ArtsAutosBooksBusinessEducationEntertainmentFamilyFashionFoodGamesGenderHealthHolidaysHomeHubPagesPersonal FinancePetsPoliticsReligionSportsTechnologyTravel
  • »
  • Personal Finance»
  • Investing in Stocks, Bonds, Real Estate, More

Understanding Capital Stock

Updated on September 7, 2009

Capital stock represents ownership of an incorporated business. Total ownership is divided into a number of shares of stock, each share representing an equal fractional equity in the venture. Thus 100 shares of stock in a corporation with 50,000,000 shares outstanding represents ownership of 1/500,000 of that business.

Stock of publicly owned corporations is usually sold initially to investors by investment banking firms (also called "underwriters") that specialize in arranging and marketing new issues. In the United States, interstate offerings of $300,000 or more are registered with the Securities and Exchange Commission (SEC) and are described in a legal "prospectus" that must accompany any sale. Resale of stock, after the initial offering, is carried out on stock exchanges or in the over-the-counter market.

If two or more classes of stock are issued by a single company, the residual ownership is called "common stock," rather than "capital stock." Other classifications carry such names as "preferred stock" or "class A stock".

Characteristics of Capital (Common) Stock

Capital stock conveys certain specific rights. (1) The owner receives an engraved certificate evidencing his equity. Sale of the stock requires endorsement on this certificate or on a separate power-of-attorney form. (2) Stockholder funds are committed for the life of the company. However, any stockholder may sell his shares to someone else at any mutually agreeable price. The issuing company itself has no obligation to redeem its own stock. (3) The stockholder receives his pro-rata share of any dividends declared by the board of directors and, in the event of liquidation, his pro-rata share of any assets remaining after all debts have been paid. (4) Stockholders may inspect general corporate books and records. (5) In some companies, stockholders possess a "preemptive right" allowing them to subscribe to new issues of stock in proportion to their present ownership before the new stock can be offered to the general public. (6) Stockholders may vote on matters affecting the company, including the election of directors.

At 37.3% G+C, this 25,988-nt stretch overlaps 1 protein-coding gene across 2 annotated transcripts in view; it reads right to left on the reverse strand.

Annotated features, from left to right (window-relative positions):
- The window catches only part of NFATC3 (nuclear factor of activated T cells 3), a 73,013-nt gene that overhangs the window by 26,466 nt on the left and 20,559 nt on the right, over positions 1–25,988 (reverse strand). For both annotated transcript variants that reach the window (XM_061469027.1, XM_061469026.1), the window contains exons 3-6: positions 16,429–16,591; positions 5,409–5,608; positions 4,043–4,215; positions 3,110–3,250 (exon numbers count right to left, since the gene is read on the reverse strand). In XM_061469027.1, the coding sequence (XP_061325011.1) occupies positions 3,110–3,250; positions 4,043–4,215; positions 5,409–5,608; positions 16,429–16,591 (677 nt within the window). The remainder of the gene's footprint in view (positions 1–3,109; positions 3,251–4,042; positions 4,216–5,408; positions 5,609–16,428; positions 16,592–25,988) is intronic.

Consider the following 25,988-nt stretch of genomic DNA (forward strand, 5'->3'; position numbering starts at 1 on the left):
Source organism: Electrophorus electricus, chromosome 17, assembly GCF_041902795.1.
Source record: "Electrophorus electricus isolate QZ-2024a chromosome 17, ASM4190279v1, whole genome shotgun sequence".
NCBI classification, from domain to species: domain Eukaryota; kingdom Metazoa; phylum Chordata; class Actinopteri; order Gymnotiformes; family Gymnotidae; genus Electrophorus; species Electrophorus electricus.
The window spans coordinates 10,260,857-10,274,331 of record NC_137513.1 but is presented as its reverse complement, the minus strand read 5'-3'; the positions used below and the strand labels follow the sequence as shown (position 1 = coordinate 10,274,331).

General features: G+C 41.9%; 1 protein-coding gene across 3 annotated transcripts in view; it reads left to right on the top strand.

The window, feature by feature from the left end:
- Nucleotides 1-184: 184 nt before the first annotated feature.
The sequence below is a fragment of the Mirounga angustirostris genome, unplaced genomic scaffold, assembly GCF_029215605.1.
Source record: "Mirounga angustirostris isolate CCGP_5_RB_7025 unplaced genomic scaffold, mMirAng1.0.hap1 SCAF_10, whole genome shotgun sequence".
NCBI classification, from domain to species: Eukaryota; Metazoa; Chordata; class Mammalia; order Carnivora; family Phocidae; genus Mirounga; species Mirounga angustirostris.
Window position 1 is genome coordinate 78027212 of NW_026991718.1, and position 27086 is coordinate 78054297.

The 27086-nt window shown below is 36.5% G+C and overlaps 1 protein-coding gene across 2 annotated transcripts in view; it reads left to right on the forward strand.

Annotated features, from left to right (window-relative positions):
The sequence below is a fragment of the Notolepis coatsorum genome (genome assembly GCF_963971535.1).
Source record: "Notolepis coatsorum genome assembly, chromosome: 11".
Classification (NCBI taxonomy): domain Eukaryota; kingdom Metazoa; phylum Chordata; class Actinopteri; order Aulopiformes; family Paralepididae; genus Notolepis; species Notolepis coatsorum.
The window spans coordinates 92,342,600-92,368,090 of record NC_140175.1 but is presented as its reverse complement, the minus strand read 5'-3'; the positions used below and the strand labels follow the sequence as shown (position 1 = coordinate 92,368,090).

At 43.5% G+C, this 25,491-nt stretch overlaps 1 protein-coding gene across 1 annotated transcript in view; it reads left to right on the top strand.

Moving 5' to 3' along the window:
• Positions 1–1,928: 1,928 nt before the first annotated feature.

Terms Used with Capital Stock

Authorized Stock is the maximum number of shares allowed by the corporate charter. To issue more shares than presently authorized, a company must amend its charter to increase the authorization. Issued stock is the number of shares actually issued, which may be equal to or less than the number of shares authorized. Shares reacquired by the company after they have been issued are held as treasury stock or are canceled. Outstanding stock refers to issued stock less any treasury stock.

A stock split is the division of each outstanding share into two or more shares of correspondingly less value. A stock split does not affect the total size of the company nor any stockholder's proportional ownership. Companies often effect a stock split to make the market price more attractive to the average investor and in an effort to broaden ownership.

Corporate directors sometimes declare stock dividends, payable in new shares of stock, instead of the more normal cash dividend. Since each stockholder receives his proportional share of any stock dividend, his fractional interest does not change and he has nothing (except a new certificate) that he did not own previously. A stock dividend of 200% or 300% is equivalent to a 2-for-1 or 3-for-1 stock split, respectively.

For financial statement purposes, each share of stock is given a par, or stated, value. In the 19th century, par value was presumed to represent the amount of original investment. However, shares sometimes were issued for property, patents, or trademarks that often were of dubious value, and so the intent of par value was easily circumvented. When transaction taxes were levied on the basis of par value, many corporations changed to stock with a low or nominal par value, such as $1 per share. Other corporations issued no-par shares with a stated value for financial statement purposes.

Book value is the per-share amount of net assets shown on the corporate financial records. Because corporate assets are recorded at cost, which does not necessarily reflect current values, book value is seldom equal to either market value or liquidating value. Market value is the price of a share of stock in the stock market, as determined by the supply and demand of investors. In most instances, market value is based upon investor expectation for future earnings. Liquidating value is the amount per share that might be realized if all corporate assets were sold, all corporate debts paid, and any remaining funds distributed on a pro-rata basis to all capital stockholders.

Preferred Stock

Preferred stock is a class of ownership possessing certain specific preferences over common stock. Preferred stock is most often characterized by a prior claim to a limited dividend. A 7.5% preferred stock with a $50 par value promises that an annual cash dividend of $3.75 per share will be paid before dividends are paid to holders of common stock. Most preferred stock is also cumulative, which means that dividends "passed" (not paid) in any year must be made up in future years before dividend payments can be resumed on the common stock.

Some preferred stock is "convertible" into shares of common stock, permitting the stockholder to exchange his preferred stock for a specified number of shares of common. Such an exchange becomes beneficial when the market price of the common stock rises significantly.


    0 of 8192 characters used
    Post Comment

    No comments yet.

    Click to Rate This Article